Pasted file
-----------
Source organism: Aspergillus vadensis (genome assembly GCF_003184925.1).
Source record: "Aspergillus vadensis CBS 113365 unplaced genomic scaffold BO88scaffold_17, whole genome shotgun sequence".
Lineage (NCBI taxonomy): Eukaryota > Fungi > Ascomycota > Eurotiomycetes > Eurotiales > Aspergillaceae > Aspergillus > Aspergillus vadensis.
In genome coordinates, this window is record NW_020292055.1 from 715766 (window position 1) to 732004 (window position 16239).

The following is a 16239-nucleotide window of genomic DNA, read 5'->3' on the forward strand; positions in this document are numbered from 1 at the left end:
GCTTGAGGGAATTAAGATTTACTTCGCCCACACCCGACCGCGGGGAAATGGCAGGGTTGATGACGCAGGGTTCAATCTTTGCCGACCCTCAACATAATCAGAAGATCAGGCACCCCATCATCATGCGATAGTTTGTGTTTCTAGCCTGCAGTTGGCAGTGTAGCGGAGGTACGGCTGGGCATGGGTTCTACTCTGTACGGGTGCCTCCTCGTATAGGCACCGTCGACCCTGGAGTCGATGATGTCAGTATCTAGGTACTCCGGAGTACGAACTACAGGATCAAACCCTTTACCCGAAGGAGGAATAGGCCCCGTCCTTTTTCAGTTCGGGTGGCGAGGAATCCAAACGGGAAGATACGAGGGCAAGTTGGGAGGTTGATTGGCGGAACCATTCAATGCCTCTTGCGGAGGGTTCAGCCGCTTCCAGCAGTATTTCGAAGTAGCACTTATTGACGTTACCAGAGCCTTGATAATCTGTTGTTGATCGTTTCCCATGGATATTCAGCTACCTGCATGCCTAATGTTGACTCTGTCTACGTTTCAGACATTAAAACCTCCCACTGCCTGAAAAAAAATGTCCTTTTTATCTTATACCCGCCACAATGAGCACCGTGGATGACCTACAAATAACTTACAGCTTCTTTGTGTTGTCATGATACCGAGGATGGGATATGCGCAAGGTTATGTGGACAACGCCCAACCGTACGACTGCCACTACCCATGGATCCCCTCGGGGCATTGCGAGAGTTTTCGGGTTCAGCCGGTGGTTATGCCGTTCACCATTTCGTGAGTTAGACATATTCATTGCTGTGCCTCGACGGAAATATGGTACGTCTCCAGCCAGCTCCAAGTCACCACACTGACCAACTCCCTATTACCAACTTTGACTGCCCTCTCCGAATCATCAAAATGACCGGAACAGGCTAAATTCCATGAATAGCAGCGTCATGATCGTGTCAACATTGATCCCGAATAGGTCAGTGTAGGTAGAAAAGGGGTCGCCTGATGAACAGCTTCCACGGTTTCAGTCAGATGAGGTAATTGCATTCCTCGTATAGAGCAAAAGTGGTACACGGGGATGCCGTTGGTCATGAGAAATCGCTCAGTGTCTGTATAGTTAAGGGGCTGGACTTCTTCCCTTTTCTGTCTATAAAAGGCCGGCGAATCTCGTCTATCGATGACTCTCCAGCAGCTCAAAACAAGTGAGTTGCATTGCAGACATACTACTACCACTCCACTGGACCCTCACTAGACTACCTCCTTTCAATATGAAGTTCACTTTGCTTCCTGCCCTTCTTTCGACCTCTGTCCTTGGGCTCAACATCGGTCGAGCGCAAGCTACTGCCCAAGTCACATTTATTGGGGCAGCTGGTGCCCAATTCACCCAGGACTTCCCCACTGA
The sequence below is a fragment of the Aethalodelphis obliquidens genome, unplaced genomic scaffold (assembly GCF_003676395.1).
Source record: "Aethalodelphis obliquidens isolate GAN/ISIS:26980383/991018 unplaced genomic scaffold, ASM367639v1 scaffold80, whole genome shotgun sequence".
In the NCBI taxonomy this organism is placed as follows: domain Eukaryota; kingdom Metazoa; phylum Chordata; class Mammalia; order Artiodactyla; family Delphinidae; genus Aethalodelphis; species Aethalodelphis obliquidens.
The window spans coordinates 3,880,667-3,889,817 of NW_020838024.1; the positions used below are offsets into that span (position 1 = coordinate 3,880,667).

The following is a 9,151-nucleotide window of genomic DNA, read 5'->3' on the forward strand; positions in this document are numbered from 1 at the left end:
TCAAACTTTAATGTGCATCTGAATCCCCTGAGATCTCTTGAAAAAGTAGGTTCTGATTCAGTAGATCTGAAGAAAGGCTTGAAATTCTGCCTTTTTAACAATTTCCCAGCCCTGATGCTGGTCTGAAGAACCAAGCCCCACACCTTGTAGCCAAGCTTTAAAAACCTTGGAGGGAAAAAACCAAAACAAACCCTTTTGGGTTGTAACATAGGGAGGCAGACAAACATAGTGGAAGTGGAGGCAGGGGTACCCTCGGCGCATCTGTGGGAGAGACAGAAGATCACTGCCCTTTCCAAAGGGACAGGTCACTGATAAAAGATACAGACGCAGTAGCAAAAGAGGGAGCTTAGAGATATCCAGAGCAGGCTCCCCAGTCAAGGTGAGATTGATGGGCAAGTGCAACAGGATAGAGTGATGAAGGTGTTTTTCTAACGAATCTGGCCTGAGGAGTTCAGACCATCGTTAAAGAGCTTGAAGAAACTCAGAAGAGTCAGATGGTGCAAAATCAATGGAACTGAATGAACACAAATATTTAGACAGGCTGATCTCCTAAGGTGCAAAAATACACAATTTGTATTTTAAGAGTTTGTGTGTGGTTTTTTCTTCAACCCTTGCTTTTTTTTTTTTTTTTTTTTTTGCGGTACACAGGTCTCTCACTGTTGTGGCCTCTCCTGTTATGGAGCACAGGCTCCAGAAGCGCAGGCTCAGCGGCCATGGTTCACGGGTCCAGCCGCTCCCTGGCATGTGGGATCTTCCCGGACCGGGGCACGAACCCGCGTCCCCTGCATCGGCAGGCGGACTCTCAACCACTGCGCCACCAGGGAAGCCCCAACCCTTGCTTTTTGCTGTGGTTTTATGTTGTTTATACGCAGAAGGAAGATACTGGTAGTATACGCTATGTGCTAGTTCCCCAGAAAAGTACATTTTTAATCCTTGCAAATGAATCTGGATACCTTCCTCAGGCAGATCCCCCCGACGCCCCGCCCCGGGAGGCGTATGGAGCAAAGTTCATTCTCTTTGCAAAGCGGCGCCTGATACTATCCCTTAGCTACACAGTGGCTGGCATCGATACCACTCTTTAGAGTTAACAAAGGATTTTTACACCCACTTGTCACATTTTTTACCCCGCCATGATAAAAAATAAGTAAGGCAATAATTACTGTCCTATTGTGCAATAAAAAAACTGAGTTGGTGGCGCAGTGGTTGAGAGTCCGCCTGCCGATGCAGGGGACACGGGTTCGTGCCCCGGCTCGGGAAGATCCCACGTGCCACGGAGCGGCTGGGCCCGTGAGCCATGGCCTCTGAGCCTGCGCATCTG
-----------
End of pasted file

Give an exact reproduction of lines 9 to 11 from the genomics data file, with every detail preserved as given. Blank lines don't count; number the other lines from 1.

In the NCBI taxonomy this organism is placed as follows: domain Eukaryota; kingdom Metazoa; phylum Chordata; class Mammalia; order Artiodactyla; family Delphinidae; genus Aethalodelphis; species Aethalodelphis obliquidens.
The window spans coordinates 3,880,667-3,889,817 of NW_020838024.1; the positions used below are offsets into that span (position 1 = coordinate 3,880,667).

The following is a 9,151-nucleotide window of genomic DNA, read 5'->3' on the forward strand; positions in this document are numbered from 1 at the left end: